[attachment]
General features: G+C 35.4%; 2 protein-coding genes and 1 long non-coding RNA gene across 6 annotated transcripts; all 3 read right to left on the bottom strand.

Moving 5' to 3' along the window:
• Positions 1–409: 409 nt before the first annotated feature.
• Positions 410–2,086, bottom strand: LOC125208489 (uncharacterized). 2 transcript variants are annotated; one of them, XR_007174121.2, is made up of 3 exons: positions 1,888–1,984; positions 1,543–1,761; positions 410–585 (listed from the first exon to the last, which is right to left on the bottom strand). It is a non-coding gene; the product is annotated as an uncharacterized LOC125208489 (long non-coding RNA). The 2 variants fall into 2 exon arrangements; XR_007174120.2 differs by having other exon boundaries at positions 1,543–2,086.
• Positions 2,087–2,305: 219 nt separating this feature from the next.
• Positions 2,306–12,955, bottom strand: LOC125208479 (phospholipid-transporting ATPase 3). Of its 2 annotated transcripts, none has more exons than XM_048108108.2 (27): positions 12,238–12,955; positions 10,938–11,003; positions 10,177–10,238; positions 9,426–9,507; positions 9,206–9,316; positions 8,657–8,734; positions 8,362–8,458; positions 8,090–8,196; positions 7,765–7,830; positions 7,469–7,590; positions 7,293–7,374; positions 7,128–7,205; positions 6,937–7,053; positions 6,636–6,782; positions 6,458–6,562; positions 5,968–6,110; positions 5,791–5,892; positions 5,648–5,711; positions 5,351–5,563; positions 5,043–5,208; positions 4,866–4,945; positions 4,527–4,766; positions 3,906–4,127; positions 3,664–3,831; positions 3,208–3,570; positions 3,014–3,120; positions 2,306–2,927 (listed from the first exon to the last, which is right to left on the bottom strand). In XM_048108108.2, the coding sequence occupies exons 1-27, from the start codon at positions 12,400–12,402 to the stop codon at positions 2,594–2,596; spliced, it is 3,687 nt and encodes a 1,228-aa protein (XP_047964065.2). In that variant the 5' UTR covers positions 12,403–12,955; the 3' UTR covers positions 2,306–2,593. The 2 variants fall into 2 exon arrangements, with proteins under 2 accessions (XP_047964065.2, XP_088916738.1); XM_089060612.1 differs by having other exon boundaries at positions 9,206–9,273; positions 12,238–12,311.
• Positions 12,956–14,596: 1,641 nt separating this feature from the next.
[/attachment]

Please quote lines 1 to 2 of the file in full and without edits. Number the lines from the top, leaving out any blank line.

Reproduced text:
General features: G+C 35.4%; 2 protein-coding genes and 1 long non-coding RNA gene across 6 annotated transcripts; all 3 read right to left on the bottom strand.

Moving 5' to 3' along the window: